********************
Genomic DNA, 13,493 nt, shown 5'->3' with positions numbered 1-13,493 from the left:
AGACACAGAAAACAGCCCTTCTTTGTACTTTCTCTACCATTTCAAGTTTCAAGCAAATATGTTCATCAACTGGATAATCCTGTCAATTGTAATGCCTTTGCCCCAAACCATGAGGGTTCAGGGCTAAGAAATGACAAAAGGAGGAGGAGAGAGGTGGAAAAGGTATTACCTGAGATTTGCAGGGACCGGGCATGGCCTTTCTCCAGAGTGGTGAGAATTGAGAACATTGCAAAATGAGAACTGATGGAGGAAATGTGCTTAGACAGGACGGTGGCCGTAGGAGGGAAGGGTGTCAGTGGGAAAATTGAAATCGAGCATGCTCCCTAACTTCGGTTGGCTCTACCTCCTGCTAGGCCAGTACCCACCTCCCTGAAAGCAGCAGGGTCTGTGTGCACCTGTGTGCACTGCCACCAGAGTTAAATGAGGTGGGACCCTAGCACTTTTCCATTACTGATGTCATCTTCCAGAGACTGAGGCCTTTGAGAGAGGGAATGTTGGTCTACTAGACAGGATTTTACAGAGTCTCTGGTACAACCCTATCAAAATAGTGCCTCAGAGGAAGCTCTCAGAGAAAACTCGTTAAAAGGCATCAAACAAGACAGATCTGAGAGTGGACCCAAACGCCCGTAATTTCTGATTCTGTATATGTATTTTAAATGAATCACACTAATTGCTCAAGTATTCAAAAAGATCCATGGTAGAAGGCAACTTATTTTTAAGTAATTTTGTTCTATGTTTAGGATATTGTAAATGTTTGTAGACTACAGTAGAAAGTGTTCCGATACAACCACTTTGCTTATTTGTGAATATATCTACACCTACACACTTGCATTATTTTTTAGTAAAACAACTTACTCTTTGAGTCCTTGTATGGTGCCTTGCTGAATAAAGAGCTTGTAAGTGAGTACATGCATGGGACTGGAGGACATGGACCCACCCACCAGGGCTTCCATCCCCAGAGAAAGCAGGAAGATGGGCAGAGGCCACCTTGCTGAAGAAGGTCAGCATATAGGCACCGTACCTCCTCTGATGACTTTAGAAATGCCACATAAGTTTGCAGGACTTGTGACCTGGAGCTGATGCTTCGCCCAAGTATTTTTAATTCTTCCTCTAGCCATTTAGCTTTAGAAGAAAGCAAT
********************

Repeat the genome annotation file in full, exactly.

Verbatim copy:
Genomic DNA, 13,493 nt, shown 5'->3' with positions numbered 1-13,493 from the left:
AGACACAGAAAACAGCCCTTCTTTGTACTTTCTCTACCATTTCAAGTTTCAAGCAAATATGTTCATCAACTGGATAATCCTGTCAATTGTAATGCCTTTGCCCCAAACCATGAGGGTTCAGGGCTAAGAAATGACAAAAGGAGGAGGAGAGAGGTGGAAAAGGTATTACCTGAGATTTGCAGGGACCGGGCATGGCCTTTCTCCAGAGTGGTGAGAATTGAGAACATTGCAAAATGAGAACTGATGGAGGAAATGTGCTTAGACAGGACGGTGGCCGTAGGAGGGAAGGGTGTCAGTGGGAAAATTGAAATCGAGCATGCTCCCTAACTTCGGTTGGCTCTACCTCCTGCTAGGCCAGTACCCACCTCCCTGAAAGCAGCAGGGTCTGTGTGCACCTGTGTGCACTGCCACCAGAGTTAAATGAGGTGGGACCCTAGCACTTTTCCATTACTGATGTCATCTTCCAGAGACTGAGGCCTTTGAGAGAGGGAATGTTGGTCTACTAGACAGGATTTTACAGAGTCTCTGGTACAACCCTATCAAAATAGTGCCTCAGAGGAAGCTCTCAGAGAAAACTCGTTAAAAGGCATCAAACAAGACAGATCTGAGAGTGGACCCAAACGCCCGTAATTTCTGATTCTGTATATGTATTTTAAATGAATCACACTAATTGCTCAAGTATTCAAAAAGATCCATGGTAGAAGGCAACTTATTTTTAAGTAATTTTGTTCTATGTTTAGGATATTGTAAATGTTTGTAGACTACAGTAGAAAGTGTTCCGATACAACCACTTTGCTTATTTGTGAATATATCTACACCTACACACTTGCATTATTTTTTAGTAAAACAACTTACTCTTTGAGTCCTTGTATGGTGCCTTGCTGAATAAAGAGCTTGTAAGTGAGTACATGCATGGGACTGGAGGACATGGACCCACCCACCAGGGCTTCCATCCCCAGAGAAAGCAGGAAGATGGGCAGAGGCCACCTTGCTGAAGAAGGTCAGCATATAGGCACCGTACCTCCTCTGATGACTTTAGAAATGCCACATAAGTTTGCAGGACTTGTGACCTGGAGCTGATGCTTCGCCCAAGTATTTTTAATTCTTCCTCTAGCCATTTAGCTTTAGAAGAAAGCAAT